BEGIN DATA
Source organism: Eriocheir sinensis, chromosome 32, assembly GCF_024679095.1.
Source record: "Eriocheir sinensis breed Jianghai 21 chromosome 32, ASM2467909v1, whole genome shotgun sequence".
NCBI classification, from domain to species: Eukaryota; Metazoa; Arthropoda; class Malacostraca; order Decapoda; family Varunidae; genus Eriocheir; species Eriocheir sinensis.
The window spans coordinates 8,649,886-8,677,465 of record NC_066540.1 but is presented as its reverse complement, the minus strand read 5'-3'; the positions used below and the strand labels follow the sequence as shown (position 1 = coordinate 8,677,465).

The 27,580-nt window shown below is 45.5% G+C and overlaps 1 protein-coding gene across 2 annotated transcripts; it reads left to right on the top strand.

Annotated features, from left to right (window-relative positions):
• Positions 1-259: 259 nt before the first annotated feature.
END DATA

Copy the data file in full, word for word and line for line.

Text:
Source organism: Eriocheir sinensis, chromosome 32, assembly GCF_024679095.1.
Source record: "Eriocheir sinensis breed Jianghai 21 chromosome 32, ASM2467909v1, whole genome shotgun sequence".
NCBI classification, from domain to species: Eukaryota; Metazoa; Arthropoda; class Malacostraca; order Decapoda; family Varunidae; genus Eriocheir; species Eriocheir sinensis.
The window spans coordinates 8,649,886-8,677,465 of record NC_066540.1 but is presented as its reverse complement, the minus strand read 5'-3'; the positions used below and the strand labels follow the sequence as shown (position 1 = coordinate 8,677,465).

The 27,580-nt window shown below is 45.5% G+C and overlaps 1 protein-coding gene across 2 annotated transcripts; it reads left to right on the top strand.

Annotated features, from left to right (window-relative positions):
• Positions 1-259: 259 nt before the first annotated feature.